Coaching sports & life

In preparation for the upcoming volleyball season, I spent some time jotting down some core values and practices I want my players and their parents to know so that they understand my expectations of them. But when I looked at what I had written, I realized that these are simply good values and practices for life in general.

There’s something helpful about thinking through what success looks like in a smaller corner of our lives (like coaching volleyball) to see how the basic principles leading to success in that area apply to the rest of life.

Here’s what I wrote about volleyball:

My goal is for the players to become a team, learn and improve volleyball skills, have fun, and win games by using my TEAM (Talk, Engage, Accept, Move) approach to sports and life.

Value: Talk
Silence is deadly. It isolates. It requires guessing and mind-reading which none of us are good at. So, we call every ball we’re going to play and for every ball we would like to play. If we win the point, we celebrate it and the players who won it. If we lose the point, we lift each other up and prepare for the next point.
Practice: We communicate & celebrate

Value: Engage
Distraction is deadly. Our bodies and minds must be fully engaged in what we are doing right now. We see the ball, not the crowd. We hear our coach and teammates, not the noise around us. We quiet the noise inside us by being here and here alone. We think about what’s going on on the court, not on social media, not at home, not at school.
Practice: We are fully focused

Value: Accept
Getting down is deadly. We all will make mistakes. Our teammates will make mistakes. Our coach will make mistakes. Referees and line judges will make mistakes. Opposing teams will make brilliant and unexpected plays. But we cannot control what others do or what has happened already. We accept what has been done and we move on. The past is the past. There’s another point to be played.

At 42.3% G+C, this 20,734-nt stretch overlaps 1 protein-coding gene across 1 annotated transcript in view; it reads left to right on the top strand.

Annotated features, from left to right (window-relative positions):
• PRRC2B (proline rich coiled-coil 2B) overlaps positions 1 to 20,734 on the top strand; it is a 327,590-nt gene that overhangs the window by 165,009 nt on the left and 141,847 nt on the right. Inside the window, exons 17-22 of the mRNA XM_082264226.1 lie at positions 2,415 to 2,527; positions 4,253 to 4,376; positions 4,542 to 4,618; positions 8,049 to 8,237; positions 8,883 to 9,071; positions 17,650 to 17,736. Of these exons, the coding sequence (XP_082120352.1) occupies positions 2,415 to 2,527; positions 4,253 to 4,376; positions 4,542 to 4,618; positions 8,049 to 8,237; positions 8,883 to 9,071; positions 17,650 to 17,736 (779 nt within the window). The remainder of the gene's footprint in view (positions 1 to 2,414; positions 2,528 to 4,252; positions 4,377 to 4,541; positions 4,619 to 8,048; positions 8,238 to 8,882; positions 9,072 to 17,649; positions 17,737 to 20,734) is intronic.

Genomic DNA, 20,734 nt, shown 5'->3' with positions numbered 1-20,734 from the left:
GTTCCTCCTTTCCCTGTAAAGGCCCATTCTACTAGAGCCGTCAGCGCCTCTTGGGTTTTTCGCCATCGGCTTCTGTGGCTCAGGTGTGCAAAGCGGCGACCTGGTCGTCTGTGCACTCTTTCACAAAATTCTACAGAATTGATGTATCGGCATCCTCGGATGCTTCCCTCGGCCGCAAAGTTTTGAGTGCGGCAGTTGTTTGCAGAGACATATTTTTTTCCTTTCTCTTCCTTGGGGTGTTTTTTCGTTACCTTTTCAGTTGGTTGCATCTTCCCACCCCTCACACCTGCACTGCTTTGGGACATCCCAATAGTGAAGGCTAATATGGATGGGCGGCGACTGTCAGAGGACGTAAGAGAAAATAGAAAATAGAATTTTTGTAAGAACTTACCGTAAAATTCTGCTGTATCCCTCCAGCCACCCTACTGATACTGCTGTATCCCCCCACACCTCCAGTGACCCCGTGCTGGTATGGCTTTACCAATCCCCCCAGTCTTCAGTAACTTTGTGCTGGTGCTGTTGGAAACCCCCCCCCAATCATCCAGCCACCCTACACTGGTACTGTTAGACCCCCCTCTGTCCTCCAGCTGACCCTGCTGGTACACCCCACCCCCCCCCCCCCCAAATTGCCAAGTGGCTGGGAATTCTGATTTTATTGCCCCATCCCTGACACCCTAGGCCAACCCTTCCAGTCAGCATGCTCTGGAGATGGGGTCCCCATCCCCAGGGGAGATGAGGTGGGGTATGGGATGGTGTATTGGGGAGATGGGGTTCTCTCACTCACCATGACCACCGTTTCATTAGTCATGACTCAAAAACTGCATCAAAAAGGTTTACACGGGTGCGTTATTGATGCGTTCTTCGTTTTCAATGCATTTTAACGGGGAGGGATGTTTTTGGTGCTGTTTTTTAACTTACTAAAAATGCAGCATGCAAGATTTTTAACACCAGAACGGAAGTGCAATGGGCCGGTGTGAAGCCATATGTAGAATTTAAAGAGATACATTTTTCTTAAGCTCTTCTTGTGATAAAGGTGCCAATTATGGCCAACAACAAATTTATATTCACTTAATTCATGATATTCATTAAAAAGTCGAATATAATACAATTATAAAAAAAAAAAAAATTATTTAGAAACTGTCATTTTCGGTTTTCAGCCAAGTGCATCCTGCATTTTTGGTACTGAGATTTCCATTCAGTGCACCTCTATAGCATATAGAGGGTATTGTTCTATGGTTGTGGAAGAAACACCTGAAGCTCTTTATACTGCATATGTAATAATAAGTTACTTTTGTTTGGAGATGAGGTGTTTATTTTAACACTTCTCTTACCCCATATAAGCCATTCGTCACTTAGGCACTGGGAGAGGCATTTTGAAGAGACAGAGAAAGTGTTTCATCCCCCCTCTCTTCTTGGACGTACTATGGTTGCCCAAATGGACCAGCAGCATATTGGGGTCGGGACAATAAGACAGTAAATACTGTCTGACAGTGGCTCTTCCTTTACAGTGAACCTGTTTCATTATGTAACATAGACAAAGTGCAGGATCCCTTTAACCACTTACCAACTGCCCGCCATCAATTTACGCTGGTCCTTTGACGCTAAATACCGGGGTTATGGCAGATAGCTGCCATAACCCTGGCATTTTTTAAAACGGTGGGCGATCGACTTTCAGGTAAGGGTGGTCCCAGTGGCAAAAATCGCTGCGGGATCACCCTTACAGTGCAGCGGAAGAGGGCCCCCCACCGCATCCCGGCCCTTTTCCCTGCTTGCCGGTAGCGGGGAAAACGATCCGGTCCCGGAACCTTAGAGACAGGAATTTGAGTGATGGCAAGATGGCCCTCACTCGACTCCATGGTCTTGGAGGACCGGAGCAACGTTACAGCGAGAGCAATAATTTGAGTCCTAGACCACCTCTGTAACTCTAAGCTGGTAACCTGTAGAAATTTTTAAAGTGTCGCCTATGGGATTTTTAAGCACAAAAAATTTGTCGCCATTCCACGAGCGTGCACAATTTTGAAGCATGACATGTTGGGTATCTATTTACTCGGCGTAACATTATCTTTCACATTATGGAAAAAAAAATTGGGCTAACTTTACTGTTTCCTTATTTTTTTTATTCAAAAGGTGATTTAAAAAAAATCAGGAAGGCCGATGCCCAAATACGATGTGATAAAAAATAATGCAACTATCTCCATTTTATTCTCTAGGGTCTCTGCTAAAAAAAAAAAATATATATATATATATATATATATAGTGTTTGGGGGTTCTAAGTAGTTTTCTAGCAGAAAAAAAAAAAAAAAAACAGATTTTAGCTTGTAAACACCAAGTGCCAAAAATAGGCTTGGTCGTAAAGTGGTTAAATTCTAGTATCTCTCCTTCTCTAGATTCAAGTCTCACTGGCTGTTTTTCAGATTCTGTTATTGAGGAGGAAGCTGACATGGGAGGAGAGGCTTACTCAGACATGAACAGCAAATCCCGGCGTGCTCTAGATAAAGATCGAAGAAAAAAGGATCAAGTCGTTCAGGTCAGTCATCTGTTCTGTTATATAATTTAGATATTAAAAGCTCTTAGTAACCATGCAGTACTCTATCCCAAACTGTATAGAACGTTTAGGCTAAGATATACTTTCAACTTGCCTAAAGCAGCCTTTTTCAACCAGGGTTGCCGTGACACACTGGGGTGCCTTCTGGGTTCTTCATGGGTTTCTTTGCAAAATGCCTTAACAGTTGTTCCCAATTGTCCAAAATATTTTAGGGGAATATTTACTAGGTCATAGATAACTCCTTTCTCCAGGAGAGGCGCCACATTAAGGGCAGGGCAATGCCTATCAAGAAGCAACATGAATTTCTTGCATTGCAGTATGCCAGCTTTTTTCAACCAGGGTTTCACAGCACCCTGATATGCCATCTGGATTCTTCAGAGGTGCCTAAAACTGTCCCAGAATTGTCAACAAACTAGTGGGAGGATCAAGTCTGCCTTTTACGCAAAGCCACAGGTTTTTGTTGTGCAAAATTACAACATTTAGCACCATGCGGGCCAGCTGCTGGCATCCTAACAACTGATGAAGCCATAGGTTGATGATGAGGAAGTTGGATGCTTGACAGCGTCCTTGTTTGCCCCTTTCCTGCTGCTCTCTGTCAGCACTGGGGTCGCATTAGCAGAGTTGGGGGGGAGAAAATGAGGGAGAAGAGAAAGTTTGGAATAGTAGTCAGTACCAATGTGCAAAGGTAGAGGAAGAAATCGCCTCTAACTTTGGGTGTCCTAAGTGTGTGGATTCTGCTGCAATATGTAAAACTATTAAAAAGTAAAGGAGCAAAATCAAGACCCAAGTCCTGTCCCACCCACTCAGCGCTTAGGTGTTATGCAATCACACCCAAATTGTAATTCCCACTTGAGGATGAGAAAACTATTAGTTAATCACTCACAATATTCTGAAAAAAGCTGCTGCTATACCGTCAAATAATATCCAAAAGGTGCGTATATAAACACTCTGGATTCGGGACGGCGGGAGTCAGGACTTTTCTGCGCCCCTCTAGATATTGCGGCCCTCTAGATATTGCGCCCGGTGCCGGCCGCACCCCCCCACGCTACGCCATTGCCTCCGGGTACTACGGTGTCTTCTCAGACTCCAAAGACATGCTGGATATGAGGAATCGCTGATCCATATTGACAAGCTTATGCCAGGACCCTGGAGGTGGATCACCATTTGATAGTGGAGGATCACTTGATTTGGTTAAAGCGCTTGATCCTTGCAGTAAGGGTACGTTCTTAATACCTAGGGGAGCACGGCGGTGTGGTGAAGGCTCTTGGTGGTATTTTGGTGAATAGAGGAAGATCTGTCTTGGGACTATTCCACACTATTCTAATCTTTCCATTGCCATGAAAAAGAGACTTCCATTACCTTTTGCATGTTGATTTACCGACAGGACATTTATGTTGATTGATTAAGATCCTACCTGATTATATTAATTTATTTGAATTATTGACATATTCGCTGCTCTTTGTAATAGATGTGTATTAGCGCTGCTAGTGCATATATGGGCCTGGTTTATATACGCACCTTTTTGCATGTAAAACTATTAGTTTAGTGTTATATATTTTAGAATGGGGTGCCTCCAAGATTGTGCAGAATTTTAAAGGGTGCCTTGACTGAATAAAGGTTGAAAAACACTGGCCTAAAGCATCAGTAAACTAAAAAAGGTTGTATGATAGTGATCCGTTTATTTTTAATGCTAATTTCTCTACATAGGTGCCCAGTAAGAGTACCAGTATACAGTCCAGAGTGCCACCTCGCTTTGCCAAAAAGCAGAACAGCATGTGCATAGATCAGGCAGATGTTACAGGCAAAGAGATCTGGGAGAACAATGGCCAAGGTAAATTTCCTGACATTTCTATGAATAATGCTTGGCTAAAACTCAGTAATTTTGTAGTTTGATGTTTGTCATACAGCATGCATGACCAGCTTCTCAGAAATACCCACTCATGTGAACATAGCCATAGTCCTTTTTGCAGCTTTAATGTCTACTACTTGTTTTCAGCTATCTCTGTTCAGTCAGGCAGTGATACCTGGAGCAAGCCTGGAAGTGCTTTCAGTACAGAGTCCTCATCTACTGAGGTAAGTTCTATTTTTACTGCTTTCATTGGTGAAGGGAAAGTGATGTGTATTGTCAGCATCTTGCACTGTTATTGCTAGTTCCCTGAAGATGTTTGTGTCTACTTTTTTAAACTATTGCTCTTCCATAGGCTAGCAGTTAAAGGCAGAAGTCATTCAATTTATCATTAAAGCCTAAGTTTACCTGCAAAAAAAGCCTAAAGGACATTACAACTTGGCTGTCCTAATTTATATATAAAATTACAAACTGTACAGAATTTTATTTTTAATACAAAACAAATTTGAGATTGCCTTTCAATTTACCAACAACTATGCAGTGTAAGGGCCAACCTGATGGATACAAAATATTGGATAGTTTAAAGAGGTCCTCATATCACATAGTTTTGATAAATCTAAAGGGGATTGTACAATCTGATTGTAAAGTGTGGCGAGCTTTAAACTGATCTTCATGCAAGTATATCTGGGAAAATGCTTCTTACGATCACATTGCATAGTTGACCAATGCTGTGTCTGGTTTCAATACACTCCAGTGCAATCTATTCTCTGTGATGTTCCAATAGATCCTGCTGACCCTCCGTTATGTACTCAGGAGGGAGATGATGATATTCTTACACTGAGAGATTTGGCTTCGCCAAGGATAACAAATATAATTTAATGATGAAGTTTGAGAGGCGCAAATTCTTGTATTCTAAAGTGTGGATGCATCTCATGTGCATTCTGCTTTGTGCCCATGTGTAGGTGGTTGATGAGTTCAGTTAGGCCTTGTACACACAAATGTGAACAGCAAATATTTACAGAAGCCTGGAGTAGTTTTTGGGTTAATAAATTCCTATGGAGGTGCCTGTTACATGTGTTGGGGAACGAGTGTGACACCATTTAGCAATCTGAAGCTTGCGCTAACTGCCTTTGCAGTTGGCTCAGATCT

Practice: We win the next point

Value: Move
Standing still is deadly. As the ball moves around the court, we adjust to it, putting ourselves in the best positions to defend against attack and to prepare to attack the other team ourselves. We expect to move our feet constantly, moving toward the ball, rather than expecting the ball to come to us.
Practice: We adjust to every touch

It’s amazing how helpful living by these simple values and practices would be for me and others. We don’t communicate nearly enough and we especially don’t celebrate success or lift each other up after failures. We don’t maintain focused engagement, letting ourselves get sucked into distractions and listening to the noise around us, seeking approval from the crowd. We don’t accept failure and move on very well, replaying not only our mistakes but those of our parents and friends and others, refusing to move on and get over them. And we stand still far too often, refusing to change and expecting things to drop in our hands instead of taking the necessary steps to position ourselves for what’s coming our way.

I hope these four values and practices help you clarify some things for you in your life as they have for me.

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